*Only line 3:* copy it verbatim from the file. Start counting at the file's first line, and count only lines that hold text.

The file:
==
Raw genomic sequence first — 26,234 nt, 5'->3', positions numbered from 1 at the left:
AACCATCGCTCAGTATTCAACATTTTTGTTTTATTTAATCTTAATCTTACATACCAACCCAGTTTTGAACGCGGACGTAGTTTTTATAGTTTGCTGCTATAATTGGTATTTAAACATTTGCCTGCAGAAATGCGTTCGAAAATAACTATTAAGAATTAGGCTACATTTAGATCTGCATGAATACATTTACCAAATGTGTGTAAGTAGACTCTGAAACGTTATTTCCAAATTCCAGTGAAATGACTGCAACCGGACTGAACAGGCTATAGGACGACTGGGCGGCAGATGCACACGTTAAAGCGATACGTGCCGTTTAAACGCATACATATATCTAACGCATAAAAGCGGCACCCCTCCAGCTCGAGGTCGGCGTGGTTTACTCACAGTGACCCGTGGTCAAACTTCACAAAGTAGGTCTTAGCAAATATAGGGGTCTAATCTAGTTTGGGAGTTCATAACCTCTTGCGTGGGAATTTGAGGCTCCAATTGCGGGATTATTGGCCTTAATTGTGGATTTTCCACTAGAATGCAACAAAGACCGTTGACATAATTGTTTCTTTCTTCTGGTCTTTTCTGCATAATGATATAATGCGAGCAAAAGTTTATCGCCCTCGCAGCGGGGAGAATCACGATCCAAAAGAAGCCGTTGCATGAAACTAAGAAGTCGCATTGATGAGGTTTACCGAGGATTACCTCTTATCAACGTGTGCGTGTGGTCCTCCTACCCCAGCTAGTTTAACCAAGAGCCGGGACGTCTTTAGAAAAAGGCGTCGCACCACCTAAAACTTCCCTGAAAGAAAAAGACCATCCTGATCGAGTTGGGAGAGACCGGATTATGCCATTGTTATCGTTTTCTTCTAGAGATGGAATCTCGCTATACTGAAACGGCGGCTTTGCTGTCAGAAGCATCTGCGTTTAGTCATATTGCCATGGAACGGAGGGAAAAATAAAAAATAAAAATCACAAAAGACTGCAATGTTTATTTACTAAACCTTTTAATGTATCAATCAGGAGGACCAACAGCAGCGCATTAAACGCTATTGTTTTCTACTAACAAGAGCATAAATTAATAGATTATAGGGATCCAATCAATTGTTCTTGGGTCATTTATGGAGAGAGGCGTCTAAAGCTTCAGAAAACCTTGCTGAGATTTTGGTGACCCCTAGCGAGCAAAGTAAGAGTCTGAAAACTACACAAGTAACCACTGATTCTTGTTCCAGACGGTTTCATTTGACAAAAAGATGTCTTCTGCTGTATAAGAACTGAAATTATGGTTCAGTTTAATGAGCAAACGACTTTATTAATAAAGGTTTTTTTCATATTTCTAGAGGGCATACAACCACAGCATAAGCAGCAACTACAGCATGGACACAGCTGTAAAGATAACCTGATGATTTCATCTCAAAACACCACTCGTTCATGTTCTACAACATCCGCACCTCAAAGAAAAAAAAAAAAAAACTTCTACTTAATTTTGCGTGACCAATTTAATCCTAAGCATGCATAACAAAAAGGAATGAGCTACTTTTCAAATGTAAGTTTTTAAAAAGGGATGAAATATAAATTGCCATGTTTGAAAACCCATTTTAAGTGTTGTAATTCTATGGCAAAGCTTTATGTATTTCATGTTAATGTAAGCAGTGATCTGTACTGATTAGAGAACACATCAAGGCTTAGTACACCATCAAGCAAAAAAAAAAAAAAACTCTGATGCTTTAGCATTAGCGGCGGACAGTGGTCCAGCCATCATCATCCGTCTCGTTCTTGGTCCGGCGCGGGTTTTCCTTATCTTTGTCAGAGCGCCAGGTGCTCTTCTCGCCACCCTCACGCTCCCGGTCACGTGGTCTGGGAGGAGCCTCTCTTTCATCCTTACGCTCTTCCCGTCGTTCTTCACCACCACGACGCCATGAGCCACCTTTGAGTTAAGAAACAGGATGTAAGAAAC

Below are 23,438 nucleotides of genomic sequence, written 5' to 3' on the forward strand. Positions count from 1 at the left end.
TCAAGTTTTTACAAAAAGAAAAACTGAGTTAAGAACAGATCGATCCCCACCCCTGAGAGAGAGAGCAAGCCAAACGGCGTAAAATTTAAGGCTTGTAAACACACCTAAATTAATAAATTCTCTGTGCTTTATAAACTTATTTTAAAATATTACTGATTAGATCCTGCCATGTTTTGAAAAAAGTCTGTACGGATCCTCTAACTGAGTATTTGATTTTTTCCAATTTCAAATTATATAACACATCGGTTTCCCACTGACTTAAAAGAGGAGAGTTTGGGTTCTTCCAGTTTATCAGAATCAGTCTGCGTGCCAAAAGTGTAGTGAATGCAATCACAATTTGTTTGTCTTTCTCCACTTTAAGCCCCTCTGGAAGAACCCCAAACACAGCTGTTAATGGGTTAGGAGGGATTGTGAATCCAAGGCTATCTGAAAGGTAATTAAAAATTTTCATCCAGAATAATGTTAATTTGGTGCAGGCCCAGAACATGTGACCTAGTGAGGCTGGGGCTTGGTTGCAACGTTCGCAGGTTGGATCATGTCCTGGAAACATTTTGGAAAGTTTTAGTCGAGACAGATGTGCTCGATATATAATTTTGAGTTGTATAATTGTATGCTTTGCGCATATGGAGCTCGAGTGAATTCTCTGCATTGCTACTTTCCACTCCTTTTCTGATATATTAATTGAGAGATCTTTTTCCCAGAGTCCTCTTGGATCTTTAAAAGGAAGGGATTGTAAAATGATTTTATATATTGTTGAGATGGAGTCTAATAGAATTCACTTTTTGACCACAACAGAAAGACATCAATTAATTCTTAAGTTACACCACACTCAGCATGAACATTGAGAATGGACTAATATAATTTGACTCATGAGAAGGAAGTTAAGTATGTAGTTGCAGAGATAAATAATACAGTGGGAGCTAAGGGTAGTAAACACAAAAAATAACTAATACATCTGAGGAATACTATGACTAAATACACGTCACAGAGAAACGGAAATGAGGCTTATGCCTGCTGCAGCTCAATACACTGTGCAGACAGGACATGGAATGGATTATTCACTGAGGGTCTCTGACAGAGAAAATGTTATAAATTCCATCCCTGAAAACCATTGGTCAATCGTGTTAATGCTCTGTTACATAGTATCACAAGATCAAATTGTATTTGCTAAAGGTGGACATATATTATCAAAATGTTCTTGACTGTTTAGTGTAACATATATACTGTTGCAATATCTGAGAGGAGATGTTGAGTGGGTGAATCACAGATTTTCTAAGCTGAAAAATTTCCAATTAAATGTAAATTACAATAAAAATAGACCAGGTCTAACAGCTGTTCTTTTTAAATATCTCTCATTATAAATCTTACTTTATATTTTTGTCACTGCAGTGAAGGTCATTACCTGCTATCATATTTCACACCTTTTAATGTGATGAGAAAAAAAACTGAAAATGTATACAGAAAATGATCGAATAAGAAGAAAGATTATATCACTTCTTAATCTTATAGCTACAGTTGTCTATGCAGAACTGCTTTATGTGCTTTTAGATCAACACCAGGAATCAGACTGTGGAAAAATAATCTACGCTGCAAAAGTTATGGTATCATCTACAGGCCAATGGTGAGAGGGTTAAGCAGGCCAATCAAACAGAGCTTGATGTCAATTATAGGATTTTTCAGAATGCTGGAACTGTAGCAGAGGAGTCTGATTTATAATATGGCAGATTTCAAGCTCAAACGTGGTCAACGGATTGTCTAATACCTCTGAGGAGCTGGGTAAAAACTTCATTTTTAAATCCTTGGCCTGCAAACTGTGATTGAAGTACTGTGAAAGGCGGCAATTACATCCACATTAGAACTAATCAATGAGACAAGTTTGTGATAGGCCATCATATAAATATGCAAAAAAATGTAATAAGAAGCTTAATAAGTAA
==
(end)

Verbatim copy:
Below are 23,438 nucleotides of genomic sequence, written 5' to 3' on the forward strand. Positions count from 1 at the left end.